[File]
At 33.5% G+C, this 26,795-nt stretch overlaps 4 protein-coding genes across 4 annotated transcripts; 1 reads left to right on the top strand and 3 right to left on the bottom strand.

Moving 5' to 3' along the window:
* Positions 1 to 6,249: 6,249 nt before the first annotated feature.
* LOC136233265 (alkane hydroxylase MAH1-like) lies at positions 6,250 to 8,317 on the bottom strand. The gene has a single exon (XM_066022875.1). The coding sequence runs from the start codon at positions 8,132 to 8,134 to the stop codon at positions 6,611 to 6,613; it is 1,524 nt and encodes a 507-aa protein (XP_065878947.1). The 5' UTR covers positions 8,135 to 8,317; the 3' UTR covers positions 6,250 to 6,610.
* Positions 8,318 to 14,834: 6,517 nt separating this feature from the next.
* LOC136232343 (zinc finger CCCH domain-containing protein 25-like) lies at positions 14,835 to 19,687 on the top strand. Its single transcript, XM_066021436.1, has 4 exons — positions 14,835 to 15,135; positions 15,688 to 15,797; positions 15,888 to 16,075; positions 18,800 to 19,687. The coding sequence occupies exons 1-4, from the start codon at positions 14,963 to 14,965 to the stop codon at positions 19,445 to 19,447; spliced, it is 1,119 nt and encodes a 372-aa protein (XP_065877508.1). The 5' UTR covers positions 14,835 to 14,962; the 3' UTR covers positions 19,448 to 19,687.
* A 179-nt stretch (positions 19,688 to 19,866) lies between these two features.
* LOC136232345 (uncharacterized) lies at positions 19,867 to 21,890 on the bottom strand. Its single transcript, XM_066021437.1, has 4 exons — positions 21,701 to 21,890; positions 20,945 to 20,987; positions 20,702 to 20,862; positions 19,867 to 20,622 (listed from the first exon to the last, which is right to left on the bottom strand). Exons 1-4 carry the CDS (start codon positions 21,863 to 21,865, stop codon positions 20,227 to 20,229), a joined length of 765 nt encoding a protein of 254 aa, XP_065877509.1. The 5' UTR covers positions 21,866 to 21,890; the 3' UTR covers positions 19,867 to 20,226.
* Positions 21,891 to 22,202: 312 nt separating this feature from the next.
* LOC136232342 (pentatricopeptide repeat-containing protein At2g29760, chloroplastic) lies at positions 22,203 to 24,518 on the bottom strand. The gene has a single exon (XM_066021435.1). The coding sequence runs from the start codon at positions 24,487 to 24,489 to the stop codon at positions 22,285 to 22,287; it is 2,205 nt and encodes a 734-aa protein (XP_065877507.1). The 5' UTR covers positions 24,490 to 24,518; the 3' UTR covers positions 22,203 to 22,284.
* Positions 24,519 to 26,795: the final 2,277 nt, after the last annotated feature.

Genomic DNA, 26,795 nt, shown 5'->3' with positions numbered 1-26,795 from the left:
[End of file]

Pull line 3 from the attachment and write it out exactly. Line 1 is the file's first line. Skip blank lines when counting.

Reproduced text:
* Positions 1 to 6,249: 6,249 nt before the first annotated feature.